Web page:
India 10-Year Bonds Complete Worst Week Since 2009 on RBI Action

India’s 10-year bonds completed their biggest weekly drop since 2009 after the central bank raised two interest rates to steady the nation’s currency.

Primary dealers bought 24 percent of bonds at a government debt sale to raise 150 billion rupees, according to a statement by the Reserve Bank of India after trading closed. The RBI yesterday sold only 21 percent of its target in an open-market auction meant to drain cash from the banking system. It rejected all bids at a treasury-bill sale on July 17 after increasing the marginal standing facility and the bank rate to 10.25 percent from 8.25 percent two days earlier. The key repurchase rate was unchanged.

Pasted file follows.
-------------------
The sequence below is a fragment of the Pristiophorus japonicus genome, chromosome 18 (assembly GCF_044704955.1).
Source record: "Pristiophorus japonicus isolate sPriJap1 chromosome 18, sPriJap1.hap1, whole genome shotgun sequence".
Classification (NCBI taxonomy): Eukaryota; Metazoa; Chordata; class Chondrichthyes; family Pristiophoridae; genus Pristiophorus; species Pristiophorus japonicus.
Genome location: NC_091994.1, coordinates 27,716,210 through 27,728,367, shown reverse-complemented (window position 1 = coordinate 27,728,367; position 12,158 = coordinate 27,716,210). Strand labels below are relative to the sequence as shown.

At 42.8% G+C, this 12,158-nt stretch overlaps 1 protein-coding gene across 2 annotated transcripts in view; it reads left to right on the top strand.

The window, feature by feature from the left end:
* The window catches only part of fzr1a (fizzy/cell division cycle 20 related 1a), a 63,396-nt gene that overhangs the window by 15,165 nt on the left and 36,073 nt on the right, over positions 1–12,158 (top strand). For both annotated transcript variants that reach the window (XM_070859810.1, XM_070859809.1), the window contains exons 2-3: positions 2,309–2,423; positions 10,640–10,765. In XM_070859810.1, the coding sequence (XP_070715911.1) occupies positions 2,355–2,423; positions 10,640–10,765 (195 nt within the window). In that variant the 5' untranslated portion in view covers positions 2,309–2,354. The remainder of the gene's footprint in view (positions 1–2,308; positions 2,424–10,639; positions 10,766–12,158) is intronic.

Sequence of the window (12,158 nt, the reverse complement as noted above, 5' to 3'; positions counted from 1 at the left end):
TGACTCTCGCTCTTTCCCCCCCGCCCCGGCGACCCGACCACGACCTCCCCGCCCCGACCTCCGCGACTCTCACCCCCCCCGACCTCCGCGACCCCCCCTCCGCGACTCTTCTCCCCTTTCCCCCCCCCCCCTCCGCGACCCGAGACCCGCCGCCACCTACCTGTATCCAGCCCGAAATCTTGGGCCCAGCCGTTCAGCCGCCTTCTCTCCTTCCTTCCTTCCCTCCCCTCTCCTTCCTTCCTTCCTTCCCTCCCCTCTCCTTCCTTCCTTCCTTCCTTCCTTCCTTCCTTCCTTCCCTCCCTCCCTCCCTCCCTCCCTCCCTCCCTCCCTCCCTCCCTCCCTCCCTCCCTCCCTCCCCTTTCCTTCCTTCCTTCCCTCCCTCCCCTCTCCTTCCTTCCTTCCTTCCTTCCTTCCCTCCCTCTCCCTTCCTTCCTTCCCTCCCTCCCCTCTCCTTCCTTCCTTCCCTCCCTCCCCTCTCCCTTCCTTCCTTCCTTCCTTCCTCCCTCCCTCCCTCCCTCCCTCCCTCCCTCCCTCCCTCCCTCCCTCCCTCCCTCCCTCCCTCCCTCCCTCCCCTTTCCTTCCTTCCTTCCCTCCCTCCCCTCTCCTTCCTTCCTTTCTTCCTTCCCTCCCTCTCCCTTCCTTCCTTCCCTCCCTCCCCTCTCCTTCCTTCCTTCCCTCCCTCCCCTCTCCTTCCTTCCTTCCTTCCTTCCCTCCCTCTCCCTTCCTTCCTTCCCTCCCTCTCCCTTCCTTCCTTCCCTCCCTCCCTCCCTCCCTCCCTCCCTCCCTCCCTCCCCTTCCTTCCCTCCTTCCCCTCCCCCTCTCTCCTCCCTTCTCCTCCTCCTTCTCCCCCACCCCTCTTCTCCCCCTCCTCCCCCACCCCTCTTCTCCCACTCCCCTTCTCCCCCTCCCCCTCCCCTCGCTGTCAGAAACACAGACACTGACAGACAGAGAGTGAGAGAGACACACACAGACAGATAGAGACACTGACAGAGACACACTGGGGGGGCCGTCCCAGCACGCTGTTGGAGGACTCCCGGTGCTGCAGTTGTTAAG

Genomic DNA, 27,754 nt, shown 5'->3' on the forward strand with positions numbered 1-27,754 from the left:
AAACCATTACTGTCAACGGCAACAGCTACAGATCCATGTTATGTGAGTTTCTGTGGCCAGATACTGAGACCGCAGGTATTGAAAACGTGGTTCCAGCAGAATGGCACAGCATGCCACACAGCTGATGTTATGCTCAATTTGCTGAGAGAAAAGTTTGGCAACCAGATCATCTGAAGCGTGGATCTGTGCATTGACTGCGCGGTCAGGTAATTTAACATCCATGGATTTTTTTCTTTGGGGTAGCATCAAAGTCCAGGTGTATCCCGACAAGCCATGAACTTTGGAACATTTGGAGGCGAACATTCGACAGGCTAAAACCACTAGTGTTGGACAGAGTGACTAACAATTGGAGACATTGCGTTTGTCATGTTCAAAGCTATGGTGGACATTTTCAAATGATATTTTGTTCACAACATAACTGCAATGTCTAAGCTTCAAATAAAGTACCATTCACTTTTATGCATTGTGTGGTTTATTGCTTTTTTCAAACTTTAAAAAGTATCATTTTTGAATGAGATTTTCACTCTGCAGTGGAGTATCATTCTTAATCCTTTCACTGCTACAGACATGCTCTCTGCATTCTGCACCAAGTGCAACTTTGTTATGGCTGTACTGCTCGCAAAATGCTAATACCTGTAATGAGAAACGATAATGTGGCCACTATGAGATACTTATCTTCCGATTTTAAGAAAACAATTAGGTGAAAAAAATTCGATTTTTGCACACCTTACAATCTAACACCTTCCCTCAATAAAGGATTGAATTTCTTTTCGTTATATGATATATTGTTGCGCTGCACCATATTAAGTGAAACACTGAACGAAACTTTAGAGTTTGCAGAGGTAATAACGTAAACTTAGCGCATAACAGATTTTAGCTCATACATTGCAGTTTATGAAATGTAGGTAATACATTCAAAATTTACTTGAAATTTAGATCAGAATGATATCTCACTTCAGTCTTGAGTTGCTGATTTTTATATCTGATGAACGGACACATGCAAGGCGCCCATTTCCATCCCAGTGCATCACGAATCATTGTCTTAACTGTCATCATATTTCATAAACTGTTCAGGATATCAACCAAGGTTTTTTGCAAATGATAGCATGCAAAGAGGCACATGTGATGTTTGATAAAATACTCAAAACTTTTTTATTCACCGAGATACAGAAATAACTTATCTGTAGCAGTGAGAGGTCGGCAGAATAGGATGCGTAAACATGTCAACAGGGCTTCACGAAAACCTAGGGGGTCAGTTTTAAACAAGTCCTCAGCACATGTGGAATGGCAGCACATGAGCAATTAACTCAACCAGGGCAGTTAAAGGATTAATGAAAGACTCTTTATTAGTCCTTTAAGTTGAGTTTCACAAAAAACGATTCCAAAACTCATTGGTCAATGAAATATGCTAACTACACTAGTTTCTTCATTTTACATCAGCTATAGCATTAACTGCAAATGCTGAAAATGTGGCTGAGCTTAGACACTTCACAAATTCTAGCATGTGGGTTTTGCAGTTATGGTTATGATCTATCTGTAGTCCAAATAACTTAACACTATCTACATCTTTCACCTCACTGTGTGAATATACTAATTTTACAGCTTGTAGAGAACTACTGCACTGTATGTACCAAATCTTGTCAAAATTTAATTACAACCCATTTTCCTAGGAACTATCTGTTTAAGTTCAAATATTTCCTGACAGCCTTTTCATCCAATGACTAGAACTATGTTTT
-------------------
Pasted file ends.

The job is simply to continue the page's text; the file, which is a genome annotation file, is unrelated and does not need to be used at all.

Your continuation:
“It was a very challenging weak for the markets and it’s evident confidence has been shaken,” Srinivasa Raghavan, Mumbai-based executive vice president of treasury at Dhanalaxmi Bank Ltd., said by phone. “Rate hikes were unexpected.”

The yield on the 7.16 percent bonds due May 2023 slid five basis points, or 0.05 percentage point, to 7.94 percent in Mumbai today, according to the central bank’s trading system. The rate surged 41 basis points this week, the most for a benchmark 10-year government note since December 2009, data compiled by Bloomberg show.

The one-year interest-rate swap, a derivative contract used to guard against fluctuations in funding costs, rose four basis points today to 8.65 percent, data compiled by Bloomberg show. The rate surged 110 basis points this week.

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